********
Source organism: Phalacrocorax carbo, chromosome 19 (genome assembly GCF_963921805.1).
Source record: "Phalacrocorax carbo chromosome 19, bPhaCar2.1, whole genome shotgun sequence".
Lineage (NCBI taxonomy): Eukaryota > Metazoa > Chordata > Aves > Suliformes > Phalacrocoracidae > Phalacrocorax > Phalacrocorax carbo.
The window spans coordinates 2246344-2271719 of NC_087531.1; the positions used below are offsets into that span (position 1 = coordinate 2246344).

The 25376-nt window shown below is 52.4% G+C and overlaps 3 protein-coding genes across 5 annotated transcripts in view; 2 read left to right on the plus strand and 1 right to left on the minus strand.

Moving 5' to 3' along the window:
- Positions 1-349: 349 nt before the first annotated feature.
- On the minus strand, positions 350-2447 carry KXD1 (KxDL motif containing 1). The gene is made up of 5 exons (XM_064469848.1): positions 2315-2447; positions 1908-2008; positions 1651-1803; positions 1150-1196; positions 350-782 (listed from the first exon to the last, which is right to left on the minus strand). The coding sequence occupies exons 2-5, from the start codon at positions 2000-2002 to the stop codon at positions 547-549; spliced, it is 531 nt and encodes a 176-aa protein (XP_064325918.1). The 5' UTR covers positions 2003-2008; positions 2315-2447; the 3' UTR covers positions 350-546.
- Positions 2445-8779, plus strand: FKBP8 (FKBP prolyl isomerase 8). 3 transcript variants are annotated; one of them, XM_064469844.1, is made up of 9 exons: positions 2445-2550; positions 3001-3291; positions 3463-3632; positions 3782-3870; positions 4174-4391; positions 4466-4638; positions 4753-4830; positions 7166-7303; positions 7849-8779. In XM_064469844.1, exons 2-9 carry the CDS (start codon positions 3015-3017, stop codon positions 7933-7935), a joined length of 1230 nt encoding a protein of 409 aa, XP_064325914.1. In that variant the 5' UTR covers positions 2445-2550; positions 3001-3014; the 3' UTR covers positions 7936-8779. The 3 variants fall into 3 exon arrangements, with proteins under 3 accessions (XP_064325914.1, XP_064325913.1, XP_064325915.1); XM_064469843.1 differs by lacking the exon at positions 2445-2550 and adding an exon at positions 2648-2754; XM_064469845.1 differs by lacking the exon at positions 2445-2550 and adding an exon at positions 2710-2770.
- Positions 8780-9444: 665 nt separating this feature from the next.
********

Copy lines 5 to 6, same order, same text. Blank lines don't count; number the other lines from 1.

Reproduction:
The 25376-nt window shown below is 52.4% G+C and overlaps 3 protein-coding genes across 5 annotated transcripts in view; 2 read left to right on the plus strand and 1 right to left on the minus strand.

Moving 5' to 3' along the window: